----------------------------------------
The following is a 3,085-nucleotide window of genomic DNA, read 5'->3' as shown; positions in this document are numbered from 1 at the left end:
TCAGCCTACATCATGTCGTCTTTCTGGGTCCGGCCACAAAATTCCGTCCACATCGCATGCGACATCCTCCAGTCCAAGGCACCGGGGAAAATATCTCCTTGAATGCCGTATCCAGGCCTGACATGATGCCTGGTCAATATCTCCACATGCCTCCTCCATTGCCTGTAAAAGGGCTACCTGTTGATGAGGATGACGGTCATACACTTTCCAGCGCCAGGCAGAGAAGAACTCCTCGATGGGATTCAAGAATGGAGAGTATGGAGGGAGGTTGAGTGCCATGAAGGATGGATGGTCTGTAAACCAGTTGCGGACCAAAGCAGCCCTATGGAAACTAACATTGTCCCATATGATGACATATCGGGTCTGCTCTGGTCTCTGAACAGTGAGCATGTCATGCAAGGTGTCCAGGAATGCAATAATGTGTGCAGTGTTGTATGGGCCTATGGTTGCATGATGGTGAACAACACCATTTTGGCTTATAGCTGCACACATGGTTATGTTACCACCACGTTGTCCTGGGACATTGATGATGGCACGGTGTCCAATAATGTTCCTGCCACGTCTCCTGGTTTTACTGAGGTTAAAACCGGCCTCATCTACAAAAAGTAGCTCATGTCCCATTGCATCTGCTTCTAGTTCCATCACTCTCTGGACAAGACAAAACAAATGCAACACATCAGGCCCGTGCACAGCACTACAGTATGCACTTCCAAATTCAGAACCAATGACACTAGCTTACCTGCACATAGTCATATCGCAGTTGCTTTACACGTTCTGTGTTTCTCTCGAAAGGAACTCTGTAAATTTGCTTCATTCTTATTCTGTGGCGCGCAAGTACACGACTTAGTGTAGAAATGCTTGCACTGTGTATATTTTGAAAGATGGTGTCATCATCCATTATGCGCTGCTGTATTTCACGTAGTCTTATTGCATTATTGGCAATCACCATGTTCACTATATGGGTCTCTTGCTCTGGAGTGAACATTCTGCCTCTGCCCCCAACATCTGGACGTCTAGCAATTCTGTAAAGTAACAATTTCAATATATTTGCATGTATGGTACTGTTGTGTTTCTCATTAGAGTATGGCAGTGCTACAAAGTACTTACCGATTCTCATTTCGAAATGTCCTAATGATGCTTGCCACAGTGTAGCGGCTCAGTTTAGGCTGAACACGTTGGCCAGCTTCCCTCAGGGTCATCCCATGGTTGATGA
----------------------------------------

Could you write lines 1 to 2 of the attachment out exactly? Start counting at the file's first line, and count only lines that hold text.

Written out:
The following is a 3,085-nucleotide window of genomic DNA, read 5'->3' as shown; positions in this document are numbered from 1 at the left end:
TCAGCCTACATCATGTCGTCTTTCTGGGTCCGGCCACAAAATTCCGTCCACATCGCATGCGACATCCTCCAGTCCAAGGCACCGGGGAAAATATCTCCTTGAATGCCGTATCCAGGCCTGACATGATGCCTGGTCAATATCTCCACATGCCTCCTCCATTGCCTGTAAAAGGGCTACCTGTTGATGAGGATGACGGTCATACACTTTCCAGCGCCAGGCAGAGAAGAACTCCTCGATGGGATTCAAGAATGGAGAGTATGGAGGGAGGTTGAGTGCCATGAAGGATGGATGGTCTGTAAACCAGTTGCGGACCAAAGCAGCCCTATGGAAACTAACATTGTCCCATATGATGACATATCGGGTCTGCTCTGGTCTCTGAACAGTGAGCATGTCATGCAAGGTGTCCAGGAATGCAATAATGTGTGCAGTGTTGTATGGGCCTATGGTTGCATGATGGTGAACAACACCATTTTGGCTTATAGCTGCACACATGGTTATGTTACCACCACGTTGTCCTGGGACATTGATGATGGCACGGTGTCCAATAATGTTCCTGCCACGTCTCCTGGTTTTACTGAGGTTAAAACCGGCCTCATCTACAAAAAGTAGCTCATGTCCCATTGCATCTGCTTCTAGTTCCATCACTCTCTGGACAAGACAAAACAAATGCAACACATCAGGCCCGTGCACAGCACTACAGTATGCACTTCCAAATTCAGAACCAATGACACTAGCTTACCTGCACATAGTCATATCGCAGTTGCTTTACACGTTCTGTGTTTCTCTCGAAAGGAACTCTGTAAATTTGCTTCATTCTTATTCTGTGGCGCGCAAGTACACGACTTAGTGTAGAAATGCTTGCACTGTGTATATTTTGAAAGATGGTGTCATCATCCATTATGCGCTGCTGTATTTCACGTAGTCTTATTGCATTATTGGCAATCACCATGTTCACTATATGGGTCTCTTGCTCTGGAGTGAACATTCTGCCTCTGCCCCCAACATCTGGACGTCTAGCAATTCTGTAAAGTAACAATTTCAATATATTTGCATGTATGGTACTGTTGTGTTTCTCATTAGAGTATGGCAGTGCTACAAAGTACTTACCGATTCTCATTTCGAAATGTCCTAATGATGCTTGCCACAGTGTAGCGGCTCAGTTTAGGCTGAACACGTTGGCCAGCTTCCCTCAGGGTCATCCCATGGTTGATGA